Second, measures on physical and mental health functioning were based on self-reports and the possibility for under- or over-reporting cannot be ruled out. Third, the level of pre-absence health functioning is likely to be reflected also in the level of post-absence health functioning. Thus, those with initially poorer health may be more likely to have certified sickness absence, and be more likely to have worse health also after their sickness absence. However, although we study longitudinal associations we do not argue that the found associations are causal in nature. Fourth, as in most observational studies, residual and unmeasured confounding is possible. Fifth, we also acknowledge that as our measure on sickness absence is based on absence spells lasting at least 14 consecutive calendar days, the used reference category may include some participants with shorter sickness absence spells up to 14 absence days. This may cause underestimation to the observed group differences in health functioning and, as a result, the true differences between the different sickness absence categories might be larger than those observed in our study.

Conclusions

Our study showed that sickness absence had a persistent adverse stepwise association with subsequent physical and mental health functioning among ageing employees. Evidence on the health-related outcomes after long-term sickness-absence may be useful in planning targeted interventions to promote health and workability.

Abbreviations

CI: 

Confidence Interval

MCS: 

Mental component summary score of the Short-Form 36 Health Survey

PCS: 

Physical component summary score of the Short-Form 36 Health Survey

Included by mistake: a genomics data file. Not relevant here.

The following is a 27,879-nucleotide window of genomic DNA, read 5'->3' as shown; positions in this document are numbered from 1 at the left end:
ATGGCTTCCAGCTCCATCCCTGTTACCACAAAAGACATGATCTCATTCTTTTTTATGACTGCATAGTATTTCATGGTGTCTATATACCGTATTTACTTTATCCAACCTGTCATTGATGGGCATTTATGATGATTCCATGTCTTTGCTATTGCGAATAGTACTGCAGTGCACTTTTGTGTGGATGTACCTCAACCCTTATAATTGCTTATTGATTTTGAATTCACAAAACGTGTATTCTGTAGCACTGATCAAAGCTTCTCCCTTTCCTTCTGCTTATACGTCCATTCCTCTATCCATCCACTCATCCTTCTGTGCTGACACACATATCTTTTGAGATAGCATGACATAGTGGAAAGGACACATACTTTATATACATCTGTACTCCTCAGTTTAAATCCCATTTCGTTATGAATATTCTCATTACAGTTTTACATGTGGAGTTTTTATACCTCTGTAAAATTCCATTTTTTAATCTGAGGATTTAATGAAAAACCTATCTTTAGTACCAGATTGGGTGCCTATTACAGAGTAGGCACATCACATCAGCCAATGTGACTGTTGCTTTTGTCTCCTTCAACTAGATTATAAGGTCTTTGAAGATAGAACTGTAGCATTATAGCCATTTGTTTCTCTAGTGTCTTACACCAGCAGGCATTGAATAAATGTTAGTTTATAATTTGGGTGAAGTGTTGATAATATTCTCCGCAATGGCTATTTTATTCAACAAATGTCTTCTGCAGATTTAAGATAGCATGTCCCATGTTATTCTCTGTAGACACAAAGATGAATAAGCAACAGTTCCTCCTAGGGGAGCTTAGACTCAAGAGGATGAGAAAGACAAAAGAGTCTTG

SAS: 

Statistical Analysis Software developed by SAS institute

SD: 

Standard Deviation

SF-36: 

Short-Form 36 Health Survey

Declarations

Acknowledgements

We thank the City of Helsinki, Finland and all the participating employees.

Funding

This work was supported by the Finnish Work Environment Fund (grants 112231), the Academy of Finland (grants 1129225, 1257362, 1294514) and the University of Helsinki. MM was supported by the Finnish Work Environment Fund (grant 115182) and the Juho Vainio Foundation. TL was supported by the Academy of Finland (grant 287488 and 294096).

Availability of data and materials

The data are kept at the University of Helsinki computers and are available for research purposes upon agreement with the Helsinki Health Study.

Authors’ contributions

MM had full access to all the data gathered for the study and takes full responsibility for the integrity of the data and the accuracy of the data analyses. Concept and design MM, TL, JL, ML, EL and OR. Acquisition of data: TL, JL . and O.R. Statistical analysis: M.M. Interpretation of data: M.M., T.L., J.L., M.L., E.L. and O.R. Drafting the manuscript: M.M. Critical revision of the manuscript for important intellectual content: M.M., T.L., J.L., M.L., E.L. and O.R. All authors have approved the final version.

Competing interests

The authors declared no conflict of interest.

Consent for publication

Not applicable.

Ethics approval and consent to participate

The ethics committees of the Department of Public Health, the University of Helsinki and the health authorities of the City of Helsinki approved the Helsinki Health Study protocol. The ethical approval applies to the current study. The participants gave written informed consent to participate in the study.

Open AccessThis article is distributed under the terms of the Creative Commons Attribution 4.0 International License (http://creativecommons.org/licenses/by/4.0/), which permits unrestricted use, distribution, and reproduction in any medium, provided you give appropriate credit to the original author(s) and the source, provide a link to the Creative Commons license, and indicate if changes were made. The Creative Commons Public Domain Dedication waiver (http://creativecommons.org/publicdomain/zero/1.0/) applies to the data made available in this article, unless otherwise stated.

Authors’ Affiliations

(1)
Department of Public Health, Faculty of Medicine, University of Helsinki
(2)
Finnish Institute of Occupational Health
(3)
Finnish Centre for Pensions

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Copyright

© The Author(s). 2017